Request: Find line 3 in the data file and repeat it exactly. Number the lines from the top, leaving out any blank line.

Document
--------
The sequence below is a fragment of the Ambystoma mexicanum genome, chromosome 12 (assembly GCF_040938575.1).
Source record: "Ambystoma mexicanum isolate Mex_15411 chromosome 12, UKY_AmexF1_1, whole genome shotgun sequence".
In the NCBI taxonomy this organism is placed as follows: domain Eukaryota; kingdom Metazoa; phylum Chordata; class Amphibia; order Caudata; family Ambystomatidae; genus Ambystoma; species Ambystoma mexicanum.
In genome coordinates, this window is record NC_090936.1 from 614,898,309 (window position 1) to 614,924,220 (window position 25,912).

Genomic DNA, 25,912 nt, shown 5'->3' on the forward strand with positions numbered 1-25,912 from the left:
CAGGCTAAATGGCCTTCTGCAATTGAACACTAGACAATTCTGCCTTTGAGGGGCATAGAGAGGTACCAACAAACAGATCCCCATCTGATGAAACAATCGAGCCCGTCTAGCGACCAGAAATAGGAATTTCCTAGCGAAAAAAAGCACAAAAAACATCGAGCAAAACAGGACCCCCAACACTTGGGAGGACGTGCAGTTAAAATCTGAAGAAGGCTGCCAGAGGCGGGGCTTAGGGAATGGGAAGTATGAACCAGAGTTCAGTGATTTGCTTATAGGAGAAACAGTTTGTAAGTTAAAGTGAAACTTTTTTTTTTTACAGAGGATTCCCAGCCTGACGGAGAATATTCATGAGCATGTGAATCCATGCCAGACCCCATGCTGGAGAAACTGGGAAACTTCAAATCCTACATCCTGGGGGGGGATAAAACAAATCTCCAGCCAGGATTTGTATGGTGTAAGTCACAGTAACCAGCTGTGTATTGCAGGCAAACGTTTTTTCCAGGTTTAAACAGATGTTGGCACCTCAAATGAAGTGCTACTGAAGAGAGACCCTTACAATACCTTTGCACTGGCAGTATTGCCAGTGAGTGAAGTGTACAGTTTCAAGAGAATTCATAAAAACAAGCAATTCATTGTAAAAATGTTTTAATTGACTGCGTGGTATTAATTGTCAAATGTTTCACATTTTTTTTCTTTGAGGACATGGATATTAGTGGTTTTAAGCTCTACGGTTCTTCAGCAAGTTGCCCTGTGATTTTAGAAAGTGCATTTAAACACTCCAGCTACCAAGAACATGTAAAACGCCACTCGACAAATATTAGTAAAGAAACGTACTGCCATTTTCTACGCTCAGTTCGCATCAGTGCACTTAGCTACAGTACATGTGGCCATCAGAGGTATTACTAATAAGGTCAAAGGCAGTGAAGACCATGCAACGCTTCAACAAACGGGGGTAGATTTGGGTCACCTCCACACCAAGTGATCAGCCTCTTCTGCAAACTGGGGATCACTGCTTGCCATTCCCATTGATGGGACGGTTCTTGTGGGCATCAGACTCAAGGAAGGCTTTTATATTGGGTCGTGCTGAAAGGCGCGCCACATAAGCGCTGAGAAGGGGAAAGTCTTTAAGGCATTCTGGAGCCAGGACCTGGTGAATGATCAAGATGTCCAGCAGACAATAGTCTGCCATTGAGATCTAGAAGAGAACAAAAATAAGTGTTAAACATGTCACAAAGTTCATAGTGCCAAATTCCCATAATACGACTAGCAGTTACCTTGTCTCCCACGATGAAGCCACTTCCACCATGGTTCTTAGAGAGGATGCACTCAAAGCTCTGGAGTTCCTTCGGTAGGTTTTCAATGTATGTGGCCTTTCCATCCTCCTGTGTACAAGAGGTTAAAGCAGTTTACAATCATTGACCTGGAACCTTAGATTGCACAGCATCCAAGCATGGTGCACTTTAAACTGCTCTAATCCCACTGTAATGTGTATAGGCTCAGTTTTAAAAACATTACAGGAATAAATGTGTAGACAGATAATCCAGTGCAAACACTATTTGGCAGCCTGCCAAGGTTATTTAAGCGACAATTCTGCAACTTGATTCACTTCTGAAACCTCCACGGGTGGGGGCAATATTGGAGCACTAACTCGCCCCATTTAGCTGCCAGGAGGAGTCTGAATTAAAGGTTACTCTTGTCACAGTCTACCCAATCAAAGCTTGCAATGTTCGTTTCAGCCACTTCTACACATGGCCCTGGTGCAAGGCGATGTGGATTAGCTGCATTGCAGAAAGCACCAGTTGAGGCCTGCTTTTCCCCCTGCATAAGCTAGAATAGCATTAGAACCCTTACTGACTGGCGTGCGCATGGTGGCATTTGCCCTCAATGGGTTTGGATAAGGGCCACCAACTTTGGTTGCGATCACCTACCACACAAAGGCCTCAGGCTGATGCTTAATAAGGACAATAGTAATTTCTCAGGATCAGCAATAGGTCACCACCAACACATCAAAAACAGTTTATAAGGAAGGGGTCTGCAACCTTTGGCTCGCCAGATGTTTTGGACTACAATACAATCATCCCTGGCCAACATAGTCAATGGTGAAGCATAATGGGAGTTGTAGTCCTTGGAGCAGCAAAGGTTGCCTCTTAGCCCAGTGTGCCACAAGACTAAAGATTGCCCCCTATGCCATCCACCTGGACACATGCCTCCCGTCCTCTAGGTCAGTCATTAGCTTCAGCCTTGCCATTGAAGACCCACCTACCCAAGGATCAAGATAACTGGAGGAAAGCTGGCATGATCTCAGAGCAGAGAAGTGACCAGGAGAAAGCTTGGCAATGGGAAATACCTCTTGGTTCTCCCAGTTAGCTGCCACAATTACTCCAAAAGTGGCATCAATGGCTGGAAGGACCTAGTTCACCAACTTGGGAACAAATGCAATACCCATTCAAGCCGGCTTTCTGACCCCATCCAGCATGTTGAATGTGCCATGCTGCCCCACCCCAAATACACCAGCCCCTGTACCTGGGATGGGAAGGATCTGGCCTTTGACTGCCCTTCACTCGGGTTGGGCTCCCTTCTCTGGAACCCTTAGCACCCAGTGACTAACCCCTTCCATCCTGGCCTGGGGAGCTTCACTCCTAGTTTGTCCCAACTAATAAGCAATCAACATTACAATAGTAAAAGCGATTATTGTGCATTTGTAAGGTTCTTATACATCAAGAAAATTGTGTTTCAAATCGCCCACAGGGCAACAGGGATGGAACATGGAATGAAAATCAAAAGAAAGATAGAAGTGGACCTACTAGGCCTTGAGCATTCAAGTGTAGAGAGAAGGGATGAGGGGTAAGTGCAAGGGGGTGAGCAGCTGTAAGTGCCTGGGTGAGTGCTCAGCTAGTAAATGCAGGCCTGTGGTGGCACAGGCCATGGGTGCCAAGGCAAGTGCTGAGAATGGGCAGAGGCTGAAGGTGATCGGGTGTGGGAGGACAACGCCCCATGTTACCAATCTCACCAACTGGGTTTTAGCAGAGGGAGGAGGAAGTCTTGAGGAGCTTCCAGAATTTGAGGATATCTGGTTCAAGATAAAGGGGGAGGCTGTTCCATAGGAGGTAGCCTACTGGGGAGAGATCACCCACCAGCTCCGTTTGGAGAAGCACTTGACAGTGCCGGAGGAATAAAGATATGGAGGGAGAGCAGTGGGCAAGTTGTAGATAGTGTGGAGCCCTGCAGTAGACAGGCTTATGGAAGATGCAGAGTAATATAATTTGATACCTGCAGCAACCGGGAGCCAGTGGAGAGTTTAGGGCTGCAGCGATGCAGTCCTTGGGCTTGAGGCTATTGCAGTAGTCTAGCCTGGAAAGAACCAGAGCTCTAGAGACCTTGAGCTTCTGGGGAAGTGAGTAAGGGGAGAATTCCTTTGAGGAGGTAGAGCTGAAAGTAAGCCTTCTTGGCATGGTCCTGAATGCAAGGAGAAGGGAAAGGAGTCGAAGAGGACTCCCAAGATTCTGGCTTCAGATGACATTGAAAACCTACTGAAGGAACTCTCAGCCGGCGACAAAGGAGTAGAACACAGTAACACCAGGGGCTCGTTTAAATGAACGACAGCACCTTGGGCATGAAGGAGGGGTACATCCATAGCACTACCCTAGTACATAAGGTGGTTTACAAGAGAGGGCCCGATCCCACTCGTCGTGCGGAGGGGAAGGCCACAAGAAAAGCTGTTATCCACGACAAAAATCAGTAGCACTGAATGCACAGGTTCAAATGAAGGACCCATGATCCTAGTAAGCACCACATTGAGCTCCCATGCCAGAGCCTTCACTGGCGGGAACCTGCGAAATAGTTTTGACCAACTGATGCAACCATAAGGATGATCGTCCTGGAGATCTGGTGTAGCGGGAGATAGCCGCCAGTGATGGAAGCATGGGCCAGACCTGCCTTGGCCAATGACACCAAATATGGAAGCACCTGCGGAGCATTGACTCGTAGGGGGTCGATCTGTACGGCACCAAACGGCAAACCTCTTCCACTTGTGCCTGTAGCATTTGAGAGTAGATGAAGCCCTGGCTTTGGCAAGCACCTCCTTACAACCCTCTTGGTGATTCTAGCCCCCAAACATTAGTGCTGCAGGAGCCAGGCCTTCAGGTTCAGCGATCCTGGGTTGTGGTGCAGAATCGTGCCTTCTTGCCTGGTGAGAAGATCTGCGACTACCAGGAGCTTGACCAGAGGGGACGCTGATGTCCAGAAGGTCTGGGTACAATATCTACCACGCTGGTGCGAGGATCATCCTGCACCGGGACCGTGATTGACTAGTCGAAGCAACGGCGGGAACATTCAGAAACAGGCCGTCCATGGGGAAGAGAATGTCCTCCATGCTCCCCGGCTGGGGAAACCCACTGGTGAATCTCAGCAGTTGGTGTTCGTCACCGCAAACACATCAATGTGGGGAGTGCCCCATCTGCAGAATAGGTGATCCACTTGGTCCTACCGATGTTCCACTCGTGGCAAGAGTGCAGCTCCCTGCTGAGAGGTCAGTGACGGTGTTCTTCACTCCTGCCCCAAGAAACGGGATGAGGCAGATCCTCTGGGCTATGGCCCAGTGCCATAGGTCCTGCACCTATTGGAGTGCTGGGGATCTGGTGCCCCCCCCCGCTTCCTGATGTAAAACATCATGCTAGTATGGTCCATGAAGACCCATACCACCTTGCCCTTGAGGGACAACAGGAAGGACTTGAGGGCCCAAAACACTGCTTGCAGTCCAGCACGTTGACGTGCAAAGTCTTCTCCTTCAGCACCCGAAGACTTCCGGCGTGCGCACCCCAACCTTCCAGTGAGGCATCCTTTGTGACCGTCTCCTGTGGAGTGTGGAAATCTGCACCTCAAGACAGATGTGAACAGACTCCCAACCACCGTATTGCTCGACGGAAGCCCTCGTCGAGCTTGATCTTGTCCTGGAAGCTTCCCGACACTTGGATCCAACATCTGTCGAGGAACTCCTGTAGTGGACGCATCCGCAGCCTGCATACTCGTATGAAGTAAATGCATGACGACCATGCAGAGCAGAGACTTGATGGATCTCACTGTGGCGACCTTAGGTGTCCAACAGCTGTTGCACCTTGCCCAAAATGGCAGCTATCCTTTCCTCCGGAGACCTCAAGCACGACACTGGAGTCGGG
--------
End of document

In the NCBI taxonomy this organism is placed as follows: domain Eukaryota; kingdom Metazoa; phylum Chordata; class Amphibia; order Caudata; family Ambystomatidae; genus Ambystoma; species Ambystoma mexicanum.